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Bee health a focus of Pollinator Week

Farmers and other landowners can make a big contribution in solving a major crisis in agriculture by participating in Pollinator Week, June 17-23, 2013. 

The global event was established in 2007, and has drawn support from governors, mayors, and other leaders across the U.S. This year's Pollinator Week proclamation was signed by U.S. Secretary of Agriculture Tom Vilsack and U.S. Secretary of Interior Sally Jewell.

Pollinators, which include not only bees but also birds, bats, butterflies, moths, flies, beetles, wasps, and small mammals, are responsible for pollinating nearly one-third of every bite of food we eat, according to a media statement from the Pollinator Partnership. The global value of crops pollinated by bees is estimated to be nearly $217 billion, the group says.

"These invaluable creatures are facing troubling declines in the U.S. Some species have seen a 90% decline in their populations over the last decade," according to the organization.  "Pollinator Week efforts are working to reverse and prevent declines."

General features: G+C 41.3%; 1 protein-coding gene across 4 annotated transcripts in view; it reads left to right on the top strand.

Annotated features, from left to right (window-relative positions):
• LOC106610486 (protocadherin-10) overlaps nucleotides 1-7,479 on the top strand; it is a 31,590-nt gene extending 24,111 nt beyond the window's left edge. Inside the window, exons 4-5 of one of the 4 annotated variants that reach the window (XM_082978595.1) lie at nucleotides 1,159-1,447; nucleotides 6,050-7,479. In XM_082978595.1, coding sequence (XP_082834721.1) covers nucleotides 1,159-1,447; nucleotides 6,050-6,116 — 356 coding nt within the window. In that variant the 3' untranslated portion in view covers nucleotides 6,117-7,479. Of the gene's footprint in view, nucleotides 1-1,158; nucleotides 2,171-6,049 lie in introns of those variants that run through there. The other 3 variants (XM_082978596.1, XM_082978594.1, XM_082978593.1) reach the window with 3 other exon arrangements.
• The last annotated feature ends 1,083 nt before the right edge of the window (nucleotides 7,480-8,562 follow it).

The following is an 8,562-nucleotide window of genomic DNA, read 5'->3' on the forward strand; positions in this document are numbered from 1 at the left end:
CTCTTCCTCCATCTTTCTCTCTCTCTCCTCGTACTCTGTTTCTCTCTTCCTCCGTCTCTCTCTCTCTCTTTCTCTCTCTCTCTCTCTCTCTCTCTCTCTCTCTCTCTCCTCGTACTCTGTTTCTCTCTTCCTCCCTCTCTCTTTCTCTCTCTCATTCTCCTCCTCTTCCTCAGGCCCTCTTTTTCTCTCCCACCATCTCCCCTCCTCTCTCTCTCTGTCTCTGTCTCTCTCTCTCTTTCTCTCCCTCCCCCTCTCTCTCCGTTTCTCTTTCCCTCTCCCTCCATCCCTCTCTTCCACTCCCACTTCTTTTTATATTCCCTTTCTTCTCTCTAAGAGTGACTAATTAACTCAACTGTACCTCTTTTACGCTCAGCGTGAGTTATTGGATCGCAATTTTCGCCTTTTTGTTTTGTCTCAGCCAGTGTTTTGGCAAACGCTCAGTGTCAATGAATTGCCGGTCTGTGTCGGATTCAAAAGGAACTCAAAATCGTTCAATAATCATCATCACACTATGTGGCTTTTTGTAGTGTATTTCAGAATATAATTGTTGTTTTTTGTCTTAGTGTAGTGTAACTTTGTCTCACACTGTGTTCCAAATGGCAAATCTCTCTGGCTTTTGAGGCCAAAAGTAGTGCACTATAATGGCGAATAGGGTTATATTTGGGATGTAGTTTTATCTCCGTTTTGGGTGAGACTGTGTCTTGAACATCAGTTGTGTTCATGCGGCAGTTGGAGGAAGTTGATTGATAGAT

Laurie Davies Adams, executive director of the Pollinator Partnership, said, “We applaud and support everyone participating in Pollinator Week 2013.  Their efforts, big and small, make positive changes happen for pollinators, the environment, our food supply, and our ecosystems.” 

“National Pollinator Week is a time to raise awareness about the importance of bees, birds, and other pollinator species to agriculture, forest and grassland environments, and other ecosystems,” said Agriculture Secretary Tom Vilsack. “I encourage all Americans to learn about the important work that is being done to conserve, protect, and restore their habitats, and more importantly, to join in and help take steps to support healthy pollinator populations – many that can be done in your own backyard.”  

Various groups will be participating in a pollinator festival on Friday, June 21, in conjunction with the USDA Farmer’s Market outside USDA headquarters in Washington, D.C.

"Pollinators on our nation's public and private lands play a key role in keeping our ecosystems diverse, which in turn provides for healthy habitats and economies," said Secretary of the Interior Sally Jewell. "We appreciate the important public-private partnerships that are working together to encourage the long-term health of pollinating creatures."

Pollinator Week includes activities for farmers, landowners, businesses, schools, churches, community groups, and others.

More on the pollinator crisis in agriculture

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